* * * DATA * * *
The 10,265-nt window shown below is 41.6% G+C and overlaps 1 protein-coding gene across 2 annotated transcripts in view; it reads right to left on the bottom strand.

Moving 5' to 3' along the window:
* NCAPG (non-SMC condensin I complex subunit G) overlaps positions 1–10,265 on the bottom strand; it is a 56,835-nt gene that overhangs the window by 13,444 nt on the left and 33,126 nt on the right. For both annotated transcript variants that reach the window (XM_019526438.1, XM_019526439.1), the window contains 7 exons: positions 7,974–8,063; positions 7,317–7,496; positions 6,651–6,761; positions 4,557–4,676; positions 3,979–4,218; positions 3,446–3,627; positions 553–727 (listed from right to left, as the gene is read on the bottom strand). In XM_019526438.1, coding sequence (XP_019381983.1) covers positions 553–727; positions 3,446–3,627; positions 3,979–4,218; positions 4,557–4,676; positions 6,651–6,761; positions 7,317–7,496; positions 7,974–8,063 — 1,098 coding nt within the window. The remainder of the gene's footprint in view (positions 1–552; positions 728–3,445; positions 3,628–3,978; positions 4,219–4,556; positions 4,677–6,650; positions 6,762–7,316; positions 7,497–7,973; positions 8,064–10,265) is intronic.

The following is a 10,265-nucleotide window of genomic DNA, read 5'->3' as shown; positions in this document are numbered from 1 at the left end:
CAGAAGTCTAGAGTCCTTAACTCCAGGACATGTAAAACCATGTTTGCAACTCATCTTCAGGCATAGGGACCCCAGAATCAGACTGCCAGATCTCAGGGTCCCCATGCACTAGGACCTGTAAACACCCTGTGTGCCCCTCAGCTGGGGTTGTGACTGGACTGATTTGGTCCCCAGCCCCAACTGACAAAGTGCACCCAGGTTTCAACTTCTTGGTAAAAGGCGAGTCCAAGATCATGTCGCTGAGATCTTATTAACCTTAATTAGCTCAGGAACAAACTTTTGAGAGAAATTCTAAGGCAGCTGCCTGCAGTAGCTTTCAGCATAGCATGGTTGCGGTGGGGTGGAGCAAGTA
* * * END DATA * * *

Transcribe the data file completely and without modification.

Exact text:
The 10,265-nt window shown below is 41.6% G+C and overlaps 1 protein-coding gene across 2 annotated transcripts in view; it reads right to left on the bottom strand.

Moving 5' to 3' along the window:
* NCAPG (non-SMC condensin I complex subunit G) overlaps positions 1–10,265 on the bottom strand; it is a 56,835-nt gene that overhangs the window by 13,444 nt on the left and 33,126 nt on the right. For both annotated transcript variants that reach the window (XM_019526438.1, XM_019526439.1), the window contains 7 exons: positions 7,974–8,063; positions 7,317–7,496; positions 6,651–6,761; positions 4,557–4,676; positions 3,979–4,218; positions 3,446–3,627; positions 553–727 (listed from right to left, as the gene is read on the bottom strand). In XM_019526438.1, coding sequence (XP_019381983.1) covers positions 553–727; positions 3,446–3,627; positions 3,979–4,218; positions 4,557–4,676; positions 6,651–6,761; positions 7,317–7,496; positions 7,974–8,063 — 1,098 coding nt within the window. The remainder of the gene's footprint in view (positions 1–552; positions 728–3,445; positions 3,628–3,978; positions 4,219–4,556; positions 4,677–6,650; positions 6,762–7,316; positions 7,497–7,973; positions 8,064–10,265) is intronic.

The following is a 10,265-nucleotide window of genomic DNA, read 5'->3' as shown; positions in this document are numbered from 1 at the left end:
CAGAAGTCTAGAGTCCTTAACTCCAGGACATGTAAAACCATGTTTGCAACTCATCTTCAGGCATAGGGACCCCAGAATCAGACTGCCAGATCTCAGGGTCCCCATGCACTAGGACCTGTAAACACCCTGTGTGCCCCTCAGCTGGGGTTGTGACTGGACTGATTTGGTCCCCAGCCCCAACTGACAAAGTGCACCCAGGTTTCAACTTCTTGGTAAAAGGCGAGTCCAAGATCATGTCGCTGAGATCTTATTAACCTTAATTAGCTCAGGAACAAACTTTTGAGAGAAATTCTAAGGCAGCTGCCTGCAGTAGCTTTCAGCATAGCATGGTTGCGGTGGGGTGGAGCAAGTA